1. 45% of those surveyed had formally established supplier diversity programs
  2. 19% tracked diverse suppliers without a formal program
  3. 12% were in the early stages of establishing one

It seems clear: there’s an upwards trajectory in corporate commitment to supplier diversity and this change is here to stay!

The Current Situation in Germany

In Europe, the legislative frameworks set out by the European Union are generally conducive to supplier diversity. With over 15.3 million people who declare immigrant origin in Germany, it seems this topic is of utmost relevance to its procurement.

Recently, the EU drafted a guide titled “Buying Social: A Guide to Taking Account of Social Considerations in Public Procurement”. This guide includes case studies from Germany and details socially responsible public procurement (SRPP) activity that is possible within EU law, including making supply chains accessible to small and medium enterprises.

Whilst the concept of supplier diversity in procurement is still a relatively recent concept in Germany, the country itself as well as the overall DACH region are seeing progress, and the topic is on the radar for most procurement leaders, despite the many challenges along the way.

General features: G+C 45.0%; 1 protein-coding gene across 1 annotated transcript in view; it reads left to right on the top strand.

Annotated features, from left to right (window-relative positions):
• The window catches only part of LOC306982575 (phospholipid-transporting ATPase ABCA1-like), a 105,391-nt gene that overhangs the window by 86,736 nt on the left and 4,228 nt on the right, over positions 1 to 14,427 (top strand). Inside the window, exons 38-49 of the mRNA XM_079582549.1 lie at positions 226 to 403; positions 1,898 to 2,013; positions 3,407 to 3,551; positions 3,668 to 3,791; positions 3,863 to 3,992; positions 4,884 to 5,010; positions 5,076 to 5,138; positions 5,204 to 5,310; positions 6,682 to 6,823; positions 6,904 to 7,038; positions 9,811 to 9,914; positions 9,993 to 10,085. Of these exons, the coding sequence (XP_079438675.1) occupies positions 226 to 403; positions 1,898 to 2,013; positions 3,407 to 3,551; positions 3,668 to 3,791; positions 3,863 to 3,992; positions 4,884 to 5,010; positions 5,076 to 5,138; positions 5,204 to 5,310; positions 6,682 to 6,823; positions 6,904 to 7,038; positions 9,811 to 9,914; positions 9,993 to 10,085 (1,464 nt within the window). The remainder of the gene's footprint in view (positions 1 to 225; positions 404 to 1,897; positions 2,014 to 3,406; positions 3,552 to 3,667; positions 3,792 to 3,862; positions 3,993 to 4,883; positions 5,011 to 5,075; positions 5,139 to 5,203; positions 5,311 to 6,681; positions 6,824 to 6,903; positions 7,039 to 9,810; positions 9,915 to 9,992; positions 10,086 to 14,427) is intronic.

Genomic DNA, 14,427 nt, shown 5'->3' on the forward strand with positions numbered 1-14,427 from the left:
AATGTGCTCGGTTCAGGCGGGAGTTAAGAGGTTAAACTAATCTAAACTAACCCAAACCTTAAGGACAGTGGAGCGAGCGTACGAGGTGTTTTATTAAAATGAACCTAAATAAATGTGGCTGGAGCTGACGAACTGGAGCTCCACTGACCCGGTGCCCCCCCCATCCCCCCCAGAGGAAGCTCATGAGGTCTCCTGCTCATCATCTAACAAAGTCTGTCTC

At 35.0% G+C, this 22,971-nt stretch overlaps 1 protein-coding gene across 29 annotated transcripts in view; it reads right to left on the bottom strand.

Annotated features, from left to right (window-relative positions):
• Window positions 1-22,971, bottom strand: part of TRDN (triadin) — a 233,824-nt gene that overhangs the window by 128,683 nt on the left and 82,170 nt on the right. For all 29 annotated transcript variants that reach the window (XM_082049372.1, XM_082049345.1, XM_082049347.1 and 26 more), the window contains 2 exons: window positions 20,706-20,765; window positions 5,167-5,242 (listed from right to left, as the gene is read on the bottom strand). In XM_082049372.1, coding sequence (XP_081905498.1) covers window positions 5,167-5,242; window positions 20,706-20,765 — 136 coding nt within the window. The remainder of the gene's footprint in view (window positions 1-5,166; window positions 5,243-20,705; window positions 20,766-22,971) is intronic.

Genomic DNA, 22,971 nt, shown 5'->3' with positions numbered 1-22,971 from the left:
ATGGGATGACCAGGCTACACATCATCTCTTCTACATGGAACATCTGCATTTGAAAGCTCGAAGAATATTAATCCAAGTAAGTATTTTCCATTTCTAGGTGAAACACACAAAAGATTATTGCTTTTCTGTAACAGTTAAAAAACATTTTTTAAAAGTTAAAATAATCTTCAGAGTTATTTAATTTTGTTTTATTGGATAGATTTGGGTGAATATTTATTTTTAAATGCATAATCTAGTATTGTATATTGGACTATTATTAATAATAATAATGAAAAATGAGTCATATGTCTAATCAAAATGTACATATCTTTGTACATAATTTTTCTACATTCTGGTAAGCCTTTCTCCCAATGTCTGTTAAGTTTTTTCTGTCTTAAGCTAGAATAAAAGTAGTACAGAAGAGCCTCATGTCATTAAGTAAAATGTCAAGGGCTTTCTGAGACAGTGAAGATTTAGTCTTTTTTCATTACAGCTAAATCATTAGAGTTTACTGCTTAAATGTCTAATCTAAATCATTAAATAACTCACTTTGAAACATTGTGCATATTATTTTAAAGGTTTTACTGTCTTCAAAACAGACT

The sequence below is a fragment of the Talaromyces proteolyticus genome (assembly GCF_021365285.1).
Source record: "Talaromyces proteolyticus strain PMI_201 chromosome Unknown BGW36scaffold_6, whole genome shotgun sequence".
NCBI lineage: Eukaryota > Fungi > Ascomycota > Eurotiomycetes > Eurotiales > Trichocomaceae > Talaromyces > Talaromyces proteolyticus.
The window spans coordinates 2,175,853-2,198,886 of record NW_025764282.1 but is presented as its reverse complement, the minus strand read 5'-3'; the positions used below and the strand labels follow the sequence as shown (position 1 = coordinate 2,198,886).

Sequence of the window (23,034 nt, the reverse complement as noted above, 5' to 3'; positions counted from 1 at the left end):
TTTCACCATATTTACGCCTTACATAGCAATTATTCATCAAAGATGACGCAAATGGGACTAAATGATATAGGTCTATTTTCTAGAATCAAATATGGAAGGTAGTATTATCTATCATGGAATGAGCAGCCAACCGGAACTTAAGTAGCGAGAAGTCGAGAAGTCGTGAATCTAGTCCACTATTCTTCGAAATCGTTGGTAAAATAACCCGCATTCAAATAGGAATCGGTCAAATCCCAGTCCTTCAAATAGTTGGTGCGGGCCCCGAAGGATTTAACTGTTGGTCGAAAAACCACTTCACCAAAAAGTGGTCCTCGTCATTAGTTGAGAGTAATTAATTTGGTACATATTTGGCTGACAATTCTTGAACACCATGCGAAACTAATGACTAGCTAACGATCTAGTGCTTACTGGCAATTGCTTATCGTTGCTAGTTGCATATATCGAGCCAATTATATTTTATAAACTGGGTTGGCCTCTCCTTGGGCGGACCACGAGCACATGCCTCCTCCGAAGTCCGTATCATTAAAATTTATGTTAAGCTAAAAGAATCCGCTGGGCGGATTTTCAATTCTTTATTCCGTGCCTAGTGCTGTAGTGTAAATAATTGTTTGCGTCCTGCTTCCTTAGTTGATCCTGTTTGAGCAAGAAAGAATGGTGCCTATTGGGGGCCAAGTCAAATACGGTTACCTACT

“A major challenge is the implementation of SD&I, including new policies, strategies, and training. Another challenge is changing the mindset and commitment of the entire organisation in supporting SD&I efforts.” - Andrea Fimian, CEO at fips Consulting

How to make suppliers more diverse

1. Identify diverse suppliers

The first step in ensuring the diversity of your suppliers is to seek them out. In order to find them, you can elicit the help of advocacy organisation websites and directories. For example, in Germany this includes the newly established European Supplier Diversity Project (ESDP) by MSDUK. It is also important to search through your existing network, as this may uncover new unexpected leads.

With a fully visible supplier base, the number of businesses in your network expands exponentially, and with it the opportunities for inclusive sourcing. MWBEs should also be sought out in emerging areas of growth, such as sustainable products and renewable technologies, as this is where partnering opportunities could deliver the greatest returns.